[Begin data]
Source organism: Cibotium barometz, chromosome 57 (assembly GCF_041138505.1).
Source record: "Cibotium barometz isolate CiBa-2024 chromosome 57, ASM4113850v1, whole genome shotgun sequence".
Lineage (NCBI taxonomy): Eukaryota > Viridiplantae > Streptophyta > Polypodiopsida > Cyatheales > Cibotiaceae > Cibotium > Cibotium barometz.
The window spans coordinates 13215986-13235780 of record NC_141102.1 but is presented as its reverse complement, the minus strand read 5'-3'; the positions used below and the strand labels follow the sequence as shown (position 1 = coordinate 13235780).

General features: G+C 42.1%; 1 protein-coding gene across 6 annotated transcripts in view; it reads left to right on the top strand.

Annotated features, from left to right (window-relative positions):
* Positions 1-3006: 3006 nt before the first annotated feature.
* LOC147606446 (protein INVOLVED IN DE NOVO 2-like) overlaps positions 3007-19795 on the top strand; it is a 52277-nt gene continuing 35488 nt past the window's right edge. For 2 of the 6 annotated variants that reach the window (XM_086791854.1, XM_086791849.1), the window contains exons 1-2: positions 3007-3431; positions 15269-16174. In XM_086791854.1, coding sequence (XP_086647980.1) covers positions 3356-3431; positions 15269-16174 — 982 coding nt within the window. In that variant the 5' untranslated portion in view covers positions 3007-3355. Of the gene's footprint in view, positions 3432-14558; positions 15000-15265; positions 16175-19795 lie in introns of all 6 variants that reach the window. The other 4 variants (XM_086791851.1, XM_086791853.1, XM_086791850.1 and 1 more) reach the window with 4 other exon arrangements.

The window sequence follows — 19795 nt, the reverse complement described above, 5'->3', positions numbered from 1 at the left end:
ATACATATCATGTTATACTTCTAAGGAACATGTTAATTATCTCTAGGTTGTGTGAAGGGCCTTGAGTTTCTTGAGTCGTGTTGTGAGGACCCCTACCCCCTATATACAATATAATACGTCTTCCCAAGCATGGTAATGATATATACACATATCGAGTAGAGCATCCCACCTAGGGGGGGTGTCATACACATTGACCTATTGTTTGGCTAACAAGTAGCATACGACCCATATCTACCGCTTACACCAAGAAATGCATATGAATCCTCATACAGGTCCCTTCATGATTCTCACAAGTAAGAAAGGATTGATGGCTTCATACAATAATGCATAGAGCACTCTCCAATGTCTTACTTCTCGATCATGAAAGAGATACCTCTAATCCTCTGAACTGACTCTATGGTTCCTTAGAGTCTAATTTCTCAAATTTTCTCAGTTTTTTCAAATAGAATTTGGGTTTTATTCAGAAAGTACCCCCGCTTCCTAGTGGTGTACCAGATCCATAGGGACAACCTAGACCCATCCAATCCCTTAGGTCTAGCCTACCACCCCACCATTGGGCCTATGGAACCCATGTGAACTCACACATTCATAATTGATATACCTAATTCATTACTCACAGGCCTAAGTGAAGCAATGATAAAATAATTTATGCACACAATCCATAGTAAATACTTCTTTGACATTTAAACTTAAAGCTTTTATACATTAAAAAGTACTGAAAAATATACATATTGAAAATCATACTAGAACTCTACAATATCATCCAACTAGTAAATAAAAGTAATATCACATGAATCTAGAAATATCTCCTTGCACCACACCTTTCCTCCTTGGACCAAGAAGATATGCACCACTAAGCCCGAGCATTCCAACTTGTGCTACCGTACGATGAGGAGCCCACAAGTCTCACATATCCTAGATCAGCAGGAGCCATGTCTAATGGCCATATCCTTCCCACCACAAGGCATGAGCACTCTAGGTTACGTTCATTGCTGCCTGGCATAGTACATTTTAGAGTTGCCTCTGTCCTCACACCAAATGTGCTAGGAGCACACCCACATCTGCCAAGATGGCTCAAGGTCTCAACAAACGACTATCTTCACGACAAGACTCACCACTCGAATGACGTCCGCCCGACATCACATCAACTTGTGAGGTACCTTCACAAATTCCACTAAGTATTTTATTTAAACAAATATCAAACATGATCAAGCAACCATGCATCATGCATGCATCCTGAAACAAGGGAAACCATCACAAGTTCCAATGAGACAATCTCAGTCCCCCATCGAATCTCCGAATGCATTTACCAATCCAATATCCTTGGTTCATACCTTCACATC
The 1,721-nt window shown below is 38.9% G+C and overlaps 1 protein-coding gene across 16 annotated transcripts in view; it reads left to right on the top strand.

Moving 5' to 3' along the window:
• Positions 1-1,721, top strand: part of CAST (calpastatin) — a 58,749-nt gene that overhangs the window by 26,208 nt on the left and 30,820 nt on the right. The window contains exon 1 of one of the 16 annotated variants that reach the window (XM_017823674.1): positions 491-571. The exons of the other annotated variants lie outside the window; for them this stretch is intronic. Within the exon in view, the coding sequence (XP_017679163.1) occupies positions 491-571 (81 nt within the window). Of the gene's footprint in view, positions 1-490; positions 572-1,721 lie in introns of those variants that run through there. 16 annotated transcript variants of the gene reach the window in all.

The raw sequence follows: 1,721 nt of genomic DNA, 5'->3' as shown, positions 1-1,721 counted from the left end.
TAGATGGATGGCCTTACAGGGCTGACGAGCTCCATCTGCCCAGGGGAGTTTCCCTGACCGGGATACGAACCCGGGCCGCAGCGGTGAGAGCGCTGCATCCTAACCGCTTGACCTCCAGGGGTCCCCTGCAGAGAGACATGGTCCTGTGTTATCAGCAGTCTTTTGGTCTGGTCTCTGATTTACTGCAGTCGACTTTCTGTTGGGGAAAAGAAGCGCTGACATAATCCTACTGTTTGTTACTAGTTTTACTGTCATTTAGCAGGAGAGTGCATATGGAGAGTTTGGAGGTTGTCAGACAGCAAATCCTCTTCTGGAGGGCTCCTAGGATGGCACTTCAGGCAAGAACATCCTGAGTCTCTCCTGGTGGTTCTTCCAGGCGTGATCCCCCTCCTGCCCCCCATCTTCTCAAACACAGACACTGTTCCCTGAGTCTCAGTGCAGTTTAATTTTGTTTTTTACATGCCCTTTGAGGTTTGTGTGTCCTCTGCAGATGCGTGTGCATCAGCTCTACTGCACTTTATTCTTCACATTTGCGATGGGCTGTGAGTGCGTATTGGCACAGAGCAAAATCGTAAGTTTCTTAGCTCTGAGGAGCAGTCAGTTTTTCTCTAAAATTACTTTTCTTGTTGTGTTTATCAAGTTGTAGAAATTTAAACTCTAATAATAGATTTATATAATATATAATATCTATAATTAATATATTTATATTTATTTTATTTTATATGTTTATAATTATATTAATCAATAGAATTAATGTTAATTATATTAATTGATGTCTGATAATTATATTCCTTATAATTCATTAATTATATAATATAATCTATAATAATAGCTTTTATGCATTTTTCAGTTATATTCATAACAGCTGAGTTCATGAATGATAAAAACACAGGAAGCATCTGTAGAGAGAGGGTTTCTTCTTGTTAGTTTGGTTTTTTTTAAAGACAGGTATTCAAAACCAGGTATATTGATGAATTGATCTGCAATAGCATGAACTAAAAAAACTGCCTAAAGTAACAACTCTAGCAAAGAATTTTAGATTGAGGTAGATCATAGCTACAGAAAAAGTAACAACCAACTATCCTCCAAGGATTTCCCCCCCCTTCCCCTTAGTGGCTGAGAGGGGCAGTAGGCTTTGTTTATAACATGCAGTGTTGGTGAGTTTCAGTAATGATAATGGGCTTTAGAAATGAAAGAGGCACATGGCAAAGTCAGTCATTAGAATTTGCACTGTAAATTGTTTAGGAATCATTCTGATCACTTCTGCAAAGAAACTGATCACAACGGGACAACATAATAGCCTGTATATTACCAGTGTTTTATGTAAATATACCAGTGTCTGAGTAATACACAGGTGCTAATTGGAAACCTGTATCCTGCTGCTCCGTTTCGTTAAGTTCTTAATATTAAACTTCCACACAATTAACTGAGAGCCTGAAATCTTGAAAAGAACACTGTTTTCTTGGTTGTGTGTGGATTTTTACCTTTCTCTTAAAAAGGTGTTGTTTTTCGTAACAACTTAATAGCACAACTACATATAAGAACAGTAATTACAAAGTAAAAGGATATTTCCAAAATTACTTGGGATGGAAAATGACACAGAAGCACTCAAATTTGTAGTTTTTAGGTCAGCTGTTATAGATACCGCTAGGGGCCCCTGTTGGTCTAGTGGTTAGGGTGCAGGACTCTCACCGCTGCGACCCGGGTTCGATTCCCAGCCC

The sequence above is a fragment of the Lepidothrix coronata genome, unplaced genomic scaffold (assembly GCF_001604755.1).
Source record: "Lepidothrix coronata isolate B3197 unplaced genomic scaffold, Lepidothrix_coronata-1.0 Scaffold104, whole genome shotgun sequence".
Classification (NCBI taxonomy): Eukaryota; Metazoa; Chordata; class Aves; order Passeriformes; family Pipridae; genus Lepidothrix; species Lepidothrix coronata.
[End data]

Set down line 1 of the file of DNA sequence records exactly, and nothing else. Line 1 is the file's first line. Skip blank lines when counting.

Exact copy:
Source organism: Cibotium barometz, chromosome 57 (assembly GCF_041138505.1).